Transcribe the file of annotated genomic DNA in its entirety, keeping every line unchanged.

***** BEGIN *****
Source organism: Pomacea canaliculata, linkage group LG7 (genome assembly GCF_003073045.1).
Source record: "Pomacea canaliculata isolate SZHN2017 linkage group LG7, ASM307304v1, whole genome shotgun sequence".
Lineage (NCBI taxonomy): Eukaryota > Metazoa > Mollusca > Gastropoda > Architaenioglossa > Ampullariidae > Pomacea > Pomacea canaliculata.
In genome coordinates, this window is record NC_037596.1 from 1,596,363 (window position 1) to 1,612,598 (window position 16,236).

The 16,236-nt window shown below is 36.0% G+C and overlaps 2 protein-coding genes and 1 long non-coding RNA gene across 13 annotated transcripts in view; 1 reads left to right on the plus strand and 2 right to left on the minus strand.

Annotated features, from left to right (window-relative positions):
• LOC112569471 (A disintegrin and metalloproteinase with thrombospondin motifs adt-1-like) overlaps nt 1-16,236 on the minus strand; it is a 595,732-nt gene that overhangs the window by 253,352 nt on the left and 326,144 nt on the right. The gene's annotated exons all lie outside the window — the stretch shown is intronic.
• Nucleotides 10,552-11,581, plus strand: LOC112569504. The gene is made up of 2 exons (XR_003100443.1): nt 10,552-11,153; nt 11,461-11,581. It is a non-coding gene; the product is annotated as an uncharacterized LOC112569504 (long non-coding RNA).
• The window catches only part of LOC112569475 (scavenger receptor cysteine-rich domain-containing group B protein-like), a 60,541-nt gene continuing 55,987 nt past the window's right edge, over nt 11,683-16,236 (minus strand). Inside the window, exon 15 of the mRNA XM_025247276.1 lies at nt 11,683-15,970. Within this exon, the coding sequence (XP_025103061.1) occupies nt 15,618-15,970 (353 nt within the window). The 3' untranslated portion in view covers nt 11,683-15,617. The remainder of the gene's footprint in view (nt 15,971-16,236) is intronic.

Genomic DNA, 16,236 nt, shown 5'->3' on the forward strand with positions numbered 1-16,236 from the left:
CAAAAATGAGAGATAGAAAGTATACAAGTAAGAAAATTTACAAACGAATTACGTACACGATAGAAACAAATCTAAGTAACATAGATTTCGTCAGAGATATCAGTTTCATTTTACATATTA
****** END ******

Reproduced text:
Source organism: Pomacea canaliculata, linkage group LG7 (genome assembly GCF_003073045.1).
Source record: "Pomacea canaliculata isolate SZHN2017 linkage group LG7, ASM307304v1, whole genome shotgun sequence".
Lineage (NCBI taxonomy): Eukaryota > Metazoa > Mollusca > Gastropoda > Architaenioglossa > Ampullariidae > Pomacea > Pomacea canaliculata.
In genome coordinates, this window is record NC_037596.1 from 1,596,363 (window position 1) to 1,612,598 (window position 16,236).

The 16,236-nt window shown below is 36.0% G+C and overlaps 2 protein-coding genes and 1 long non-coding RNA gene across 13 annotated transcripts in view; 1 reads left to right on the plus strand and 2 right to left on the minus strand.

Annotated features, from left to right (window-relative positions):
• LOC112569471 (A disintegrin and metalloproteinase with thrombospondin motifs adt-1-like) overlaps nt 1-16,236 on the minus strand; it is a 595,732-nt gene that overhangs the window by 253,352 nt on the left and 326,144 nt on the right. The gene's annotated exons all lie outside the window — the stretch shown is intronic.
• Nucleotides 10,552-11,581, plus strand: LOC112569504. The gene is made up of 2 exons (XR_003100443.1): nt 10,552-11,153; nt 11,461-11,581. It is a non-coding gene; the product is annotated as an uncharacterized LOC112569504 (long non-coding RNA).
• The window catches only part of LOC112569475 (scavenger receptor cysteine-rich domain-containing group B protein-like), a 60,541-nt gene continuing 55,987 nt past the window's right edge, over nt 11,683-16,236 (minus strand). Inside the window, exon 15 of the mRNA XM_025247276.1 lies at nt 11,683-15,970. Within this exon, the coding sequence (XP_025103061.1) occupies nt 15,618-15,970 (353 nt within the window). The 3' untranslated portion in view covers nt 11,683-15,617. The remainder of the gene's footprint in view (nt 15,971-16,236) is intronic.

Genomic DNA, 16,236 nt, shown 5'->3' on the forward strand with positions numbered 1-16,236 from the left:
CAAAAATGAGAGATAGAAAGTATACAAGTAAGAAAATTTACAAACGAATTACGTACACGATAGAAACAAATCTAAGTAACATAGATTTCGTCAGAGATATCAGTTTCATTTTACATATTA